Monogastric nutrition

Responsible scientists: Stefaan De Smet (short CV) and Joris Michiels, Department of Applied Biosciences.


Research of our group is in close collaboration with the Department of Applied Biosciences (Dr J Michiels) and focuses on the digestive physiology in monogastric farm animals with emphasis on piglets and broilers. We aim at understanding the feed - gut interaction to improve nutrient efficiency, animal performances and gut health.

The use of antimicrobial feed additives is an important research topic of our group and has played a great role in the history of the laboratory. Since the ban on the use of feed antibiotics as antimicrobial growth promoters in the EU in 2006, different additives and nutritional approaches have been investigated in vitro and in vivo to reduce the microbial load in the foregut of young piglets after weaning and to improve nutrient use and gut morphology and physiology. Our group was the first to report on the beneficial effects of medium-chain fatty acids in this respect (Dr N Dierick and Prof J Decuypere). Current efforts focus on new applications and formulations of medium-chain fatty acids and antimicrobial essential oils such as thymol and cinnamaldehyde.

Increasing feed digestion and nutrient efficiency is of paramount importance for cost-effective animal production and for reducing emissions, contributing to sustainable production. The addition of enzymes to feeds for improving the digestibility or reducing the anti-nutritional effect of the fibre, fat and protein fraction may be very useful in this respect, and has been an intense area of research in our group. Novel feed sources, e.g. insect material or seaweeds, are also very topical to enhance sustainability of feed production. In collaboration with other research groups, we are now investigating the potential of the Black Soldier Fly as feed ingredient.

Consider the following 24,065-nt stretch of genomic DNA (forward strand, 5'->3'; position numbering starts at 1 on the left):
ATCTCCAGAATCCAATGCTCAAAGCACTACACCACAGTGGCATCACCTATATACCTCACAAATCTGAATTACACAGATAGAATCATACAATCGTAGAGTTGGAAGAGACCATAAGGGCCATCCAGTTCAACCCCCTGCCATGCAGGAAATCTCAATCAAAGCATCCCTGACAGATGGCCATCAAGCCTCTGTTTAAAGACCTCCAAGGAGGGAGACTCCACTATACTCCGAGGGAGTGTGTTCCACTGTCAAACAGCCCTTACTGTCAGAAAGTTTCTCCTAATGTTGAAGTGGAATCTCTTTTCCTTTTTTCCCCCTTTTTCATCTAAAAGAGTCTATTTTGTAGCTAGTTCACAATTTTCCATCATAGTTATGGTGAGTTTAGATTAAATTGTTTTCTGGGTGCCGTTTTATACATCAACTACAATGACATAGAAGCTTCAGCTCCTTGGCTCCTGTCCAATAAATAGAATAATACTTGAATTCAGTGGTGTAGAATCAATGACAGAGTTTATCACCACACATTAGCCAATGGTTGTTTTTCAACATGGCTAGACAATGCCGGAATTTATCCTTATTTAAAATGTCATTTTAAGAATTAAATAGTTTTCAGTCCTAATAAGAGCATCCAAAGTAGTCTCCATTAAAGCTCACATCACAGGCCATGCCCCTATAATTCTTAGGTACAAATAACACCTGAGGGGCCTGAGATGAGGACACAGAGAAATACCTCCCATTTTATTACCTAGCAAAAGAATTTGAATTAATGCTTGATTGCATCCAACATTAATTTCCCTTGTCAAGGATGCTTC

Oxidative stress is considered to interfere in several metabolic disorders in farm animals and contribute to non-optimal production and impaired product quality. We aim at understanding animal and dietary factors that determine the oxidative status of tissues and animal products. Special interest has been recently given to oxidative stress in the gut of newborn and weaned piglets. Ways to mitigate the offset of radicals and improve gut barrier function by natural antioxidants is under study. Another area of research is heat stress as an inducer of oxidative stress in the finishing broiler. In all cases, special interest goes to the understanding of the metabolism of glutathione, the major endogenous antioxidant in animal tissues.

Maternal nutrition may affect vitality of young animals and also performances and body composition later in life. We looked at the potential benefits of adding n-3 fatty acids in the diet of sows towards their reproductive performance, and vitality and fatty acid composition of their offspring. Maternal probiotic supplementation is being studied as well, including the long term effects on the offspring.

Our group relies on a consolidated (bio-)chemical orientation of the Laboratory of Animal Nutrition and Animal Product Quality with well-equipped laboratories, focusing on methods for analyzing feeds, tissues and digestive fluids, in vivo and in vitro digestion and absorption models, microbiome analysis and gut function (digestive enzyme activities, barrier function, histo-morphological measurements, active transport etc). Climate-controlled modern facilities for feeding trials with young piglets and broiler chickens are available.

 

Antimicrobial feed additives

  • Medium chain fatty acids
  • Phytochemicals
  • Fermented liquid feed

Oxidative stress

  • Oxidative stress in farm animals
  • Dietary antioxidants

Feed digestion

  • Feed additives
  • Insect material as feed ingredient

Maternal nutrition

  • N-3 fatty acids in the diet of sows